April Issue 2018
The Election Trade
The recently held Senate elections in Khyber Pakhtunkhwa (KP) trod a familiar path. The major political parties followed the set pattern in awarding party tickets and employed the usual time-worn tactics of ensuring victory for their candidates. The parties had a mix of party loyalists and newly-come billionaires in their list of candidates and the latter obviously owed their tickets to a financial investment in the party.
The provincial chapter of the Election Commission of Pakistan (ECP) kept an eye on the polling process, to ensure that mobile phones and other electronic gadgets were not taken into the polling booths. When some lawmakers pointed out that voters could smuggle in electronic gadgets in their coat pockets, voters were asked to take off their coats, waistcoats and shawls before receiving ballot papers from the polling officer.
The ruling Pakistan Tehreek-e-Insaf (PTI) seemed confident enough in the run-up to the elections. Chief Minister Pervez Khattak claimed that his party could easily win four general seats, along with a technocrats’ seat and the reserved seat for women. He also promised to provide full support to the independent candidate, Maulana Sami-ul-Haq, head of his own faction of the JUI.
A PTI ticket on the general seat was awarded to party loyalist Faisal Javed — a close aide of Imran Khan who is often seen on stage in PTI rallies — and to Ayub Afridi, Fida Muhammad, and Khayal Zaman Orakzai, all wealthy businessmen. A party loyalist and former speaker KP Assembly, Mehar Taj Roghani, was awarded the party ticket on seats reserved for women, while Azam Swati and Latif Yousufzai got tickets on seats reserved for technocrats.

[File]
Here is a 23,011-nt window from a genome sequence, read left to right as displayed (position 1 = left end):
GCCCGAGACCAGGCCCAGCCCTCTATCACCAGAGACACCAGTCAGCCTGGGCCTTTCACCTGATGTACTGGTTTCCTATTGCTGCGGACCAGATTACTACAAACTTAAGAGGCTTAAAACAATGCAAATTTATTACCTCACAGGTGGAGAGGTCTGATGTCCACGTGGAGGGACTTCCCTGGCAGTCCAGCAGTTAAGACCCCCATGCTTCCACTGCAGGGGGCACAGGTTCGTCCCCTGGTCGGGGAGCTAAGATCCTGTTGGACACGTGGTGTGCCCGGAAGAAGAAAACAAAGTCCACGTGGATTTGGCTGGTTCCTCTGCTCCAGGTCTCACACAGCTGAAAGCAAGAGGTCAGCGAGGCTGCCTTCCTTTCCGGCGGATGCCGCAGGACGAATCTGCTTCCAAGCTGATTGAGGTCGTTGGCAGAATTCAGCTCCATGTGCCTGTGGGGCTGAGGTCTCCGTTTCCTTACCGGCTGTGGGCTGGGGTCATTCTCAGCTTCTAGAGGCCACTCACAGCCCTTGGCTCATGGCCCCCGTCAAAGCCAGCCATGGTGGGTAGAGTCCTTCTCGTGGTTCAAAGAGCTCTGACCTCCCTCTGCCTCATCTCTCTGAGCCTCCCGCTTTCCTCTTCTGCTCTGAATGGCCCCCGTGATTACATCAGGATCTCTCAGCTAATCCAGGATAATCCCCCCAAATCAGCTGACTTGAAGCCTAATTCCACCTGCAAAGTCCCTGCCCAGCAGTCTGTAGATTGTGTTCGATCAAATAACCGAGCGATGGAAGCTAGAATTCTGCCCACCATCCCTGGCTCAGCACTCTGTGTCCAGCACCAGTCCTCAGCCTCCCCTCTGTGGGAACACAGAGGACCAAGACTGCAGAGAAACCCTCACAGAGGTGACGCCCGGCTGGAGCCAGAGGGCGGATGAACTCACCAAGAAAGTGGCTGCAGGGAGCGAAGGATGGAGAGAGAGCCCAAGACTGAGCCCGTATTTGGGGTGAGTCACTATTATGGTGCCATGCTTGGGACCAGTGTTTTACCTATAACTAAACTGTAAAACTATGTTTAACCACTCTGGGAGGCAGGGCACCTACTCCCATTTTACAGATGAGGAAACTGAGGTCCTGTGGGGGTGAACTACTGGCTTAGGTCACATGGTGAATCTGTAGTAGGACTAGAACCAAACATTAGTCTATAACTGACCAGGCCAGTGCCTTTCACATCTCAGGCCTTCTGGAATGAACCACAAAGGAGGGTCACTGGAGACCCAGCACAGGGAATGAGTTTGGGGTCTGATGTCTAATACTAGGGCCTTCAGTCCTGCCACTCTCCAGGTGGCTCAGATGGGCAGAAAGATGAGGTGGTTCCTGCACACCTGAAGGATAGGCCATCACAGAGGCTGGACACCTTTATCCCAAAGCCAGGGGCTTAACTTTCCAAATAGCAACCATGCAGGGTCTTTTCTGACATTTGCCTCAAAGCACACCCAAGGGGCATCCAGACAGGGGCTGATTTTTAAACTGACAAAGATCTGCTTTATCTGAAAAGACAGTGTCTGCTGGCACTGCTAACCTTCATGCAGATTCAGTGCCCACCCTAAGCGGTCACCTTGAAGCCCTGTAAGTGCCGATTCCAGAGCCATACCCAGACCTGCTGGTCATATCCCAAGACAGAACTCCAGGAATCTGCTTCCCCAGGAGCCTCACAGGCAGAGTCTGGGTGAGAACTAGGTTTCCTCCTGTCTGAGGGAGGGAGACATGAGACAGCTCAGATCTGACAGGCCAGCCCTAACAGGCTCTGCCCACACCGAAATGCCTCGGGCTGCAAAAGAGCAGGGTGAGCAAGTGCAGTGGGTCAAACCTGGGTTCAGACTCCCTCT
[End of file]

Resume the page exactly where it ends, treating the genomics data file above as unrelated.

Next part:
The announcement of election results was followed by the usual brouhaha, with the losing sides alleging buying and selling of votes, calls for internal probes and investigation by the intelligence agencies. Some blamed the whole procedure of indirect elections and secret balloting for being prone to these flaws.
For political analysts, the results brought few surprises, although some lawmakers managed to outsmart their party leadership and negotiated votes with their opponents. The PTI leadership admitted that 17 of their lawmakers sold their votes, and party chairman, Imran Khan, claimed that 40 million rupees were paid for a single vote.
“PTI insiders suggest that 17 members of the party sold their votes in exchange of 30 to 40 million rupees for a vote on the general seat, and 5 to 10 million on reserved seats for women and technocrats,” says Peshawar-based journalist Lehaz Ali. He adds that internal rifts within the party and differences with CM Pervez Khattak, that had previously resulted in the formation of a forward bloc, might also have contributed to the lawmakers defying party directives. Ali covers proceedings of the KP Assembly and says events of the Senate elections merely revealed the real face of the political elites.
The JUI-F, a party that has 15 MPAs in the KP Assembly, awarded tickets to its provincial head, Maulana Gul Naseeb Khan, and Talha Mahmood for general seats. Ironically, Maulana Gul Naseeb, a well known religious cleric, lost miserably as he got only four votes, while Talha Mahmood, an influential businessman from Abbottabad, was the first choice of party lawmakers, for obvious reasons. Mahmood bagged 18 votes, three more than the total number of JUI-F lawmakers in the assembly. The losing candidate and party provincial head, Maulana Naseeb, promised an internal inquiry, but it is unlikely that he will take any action, as Talha Mahmood is a favourite of party head, Maulana Fazl ur Rehman. The JUI-F has a history of its lawmakers being lured by tempting offers, as happened in the days of the Muttahida Majlis-e-Amal (MMA), when the alliance of religious parties ruled the province.